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Celestial event starring Venus

INTRIGUING: Paul Brunton will talk on the once-in-a-liftime Transit of Venus.
INTRIGUING: Paul Brunton will talk on the once-in-a-liftime Transit of Venus.

IS IT possible that if not for the rare celestial event of Venus moving across the face of the sun, Captain Cook may not have noticed Australia?

That's arguable, and Paul Brunton, the senior curator of the Mitchell Library at the State Library of NSW, will enlarge on the theory that the transit of Venus was instrumental in the discovery of Australia at a talk he's giving in Goonellabah tonight (Thursday, May 17).

The planet Venus is going to cross the sun again on June 6, a rare event (although when it's happened once, it usually happens a second time within the following eight years) - but then it won't happen again for another 100 years.

Which means that anyone who sees it on June 6 is unlikely to see it again.

It will take two-and-a-half hours to complete the transit.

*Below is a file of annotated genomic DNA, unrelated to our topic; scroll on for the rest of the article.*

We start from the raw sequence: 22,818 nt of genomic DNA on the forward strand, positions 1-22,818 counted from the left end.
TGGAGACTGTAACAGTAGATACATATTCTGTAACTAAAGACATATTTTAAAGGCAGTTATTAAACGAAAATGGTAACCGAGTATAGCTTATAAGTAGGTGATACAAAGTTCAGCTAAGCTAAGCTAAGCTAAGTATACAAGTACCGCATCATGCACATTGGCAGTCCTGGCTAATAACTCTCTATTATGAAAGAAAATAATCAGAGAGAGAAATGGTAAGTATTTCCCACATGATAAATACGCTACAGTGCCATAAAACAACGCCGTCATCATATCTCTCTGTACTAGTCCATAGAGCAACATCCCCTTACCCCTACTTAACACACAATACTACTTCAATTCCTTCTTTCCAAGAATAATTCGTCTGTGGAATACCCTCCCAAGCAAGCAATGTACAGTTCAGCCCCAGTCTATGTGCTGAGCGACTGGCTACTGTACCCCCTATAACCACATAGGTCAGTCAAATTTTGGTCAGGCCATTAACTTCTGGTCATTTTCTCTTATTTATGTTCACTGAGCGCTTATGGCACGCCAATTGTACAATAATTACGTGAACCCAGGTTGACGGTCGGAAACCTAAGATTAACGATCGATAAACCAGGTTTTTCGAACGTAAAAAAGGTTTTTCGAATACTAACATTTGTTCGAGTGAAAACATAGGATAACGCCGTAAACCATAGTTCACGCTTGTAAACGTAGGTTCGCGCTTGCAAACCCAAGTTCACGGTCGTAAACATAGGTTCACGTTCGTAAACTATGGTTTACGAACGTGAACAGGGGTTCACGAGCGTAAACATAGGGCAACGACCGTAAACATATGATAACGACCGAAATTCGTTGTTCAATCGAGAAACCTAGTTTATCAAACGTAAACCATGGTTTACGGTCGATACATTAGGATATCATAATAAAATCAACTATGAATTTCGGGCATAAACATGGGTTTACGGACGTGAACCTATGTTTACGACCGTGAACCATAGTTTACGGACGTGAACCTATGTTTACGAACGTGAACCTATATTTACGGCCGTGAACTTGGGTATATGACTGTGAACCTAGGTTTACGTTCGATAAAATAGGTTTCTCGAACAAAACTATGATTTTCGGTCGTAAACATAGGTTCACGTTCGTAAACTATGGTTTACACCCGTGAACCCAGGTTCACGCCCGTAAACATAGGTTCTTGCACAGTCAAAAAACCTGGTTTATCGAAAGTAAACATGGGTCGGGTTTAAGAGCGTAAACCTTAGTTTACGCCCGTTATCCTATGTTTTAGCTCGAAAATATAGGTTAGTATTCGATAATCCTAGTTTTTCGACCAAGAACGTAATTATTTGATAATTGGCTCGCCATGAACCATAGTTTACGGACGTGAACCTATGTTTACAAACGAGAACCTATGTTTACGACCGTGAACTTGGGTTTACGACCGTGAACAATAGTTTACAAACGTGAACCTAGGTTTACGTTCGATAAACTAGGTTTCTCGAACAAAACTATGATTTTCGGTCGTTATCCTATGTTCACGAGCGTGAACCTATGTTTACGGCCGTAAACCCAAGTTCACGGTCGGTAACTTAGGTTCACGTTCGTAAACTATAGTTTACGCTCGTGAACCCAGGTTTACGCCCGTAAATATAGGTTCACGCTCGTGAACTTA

Back in the glory days of Britain's foremost scientific body, the Royal Society, it was understood that by recording the transit from various locations, it was possible to calculate the distance of the earth from the sun.

This would yield information about the size of the solar system, the distances between planets and the distances of the stars from the earth - all jolly useful for navigation in the days before GPS.

So back in the 1760s, the Royal Society petitioned King George III for funds to send an expedition to the South Seas to observe the transit of June 3, 1769.

The King gave them the kingly sum of 4000 pounds, the government provided a vessel and crew, and James Cook was chosen to lead the expedition in the Endeavour.

We don't want to spoil Paul Brunton's story by telling you everything that happened next, but suffice to say that Australia was glimpsed on this expedition.

The 27-year-old Joseph Banks was on board, and not 10 years later it was Banks who proposed the east coast of Australia be considered a suitable location to which to transport Britain's convicts.

Mr Brunton will show a copy of the document in which Cook recorded the transit of Venus, and his original calculations.

All are welcome to the talk on the transit of Venus at the Goonellabah Community Centre tonight at 7.30pm.


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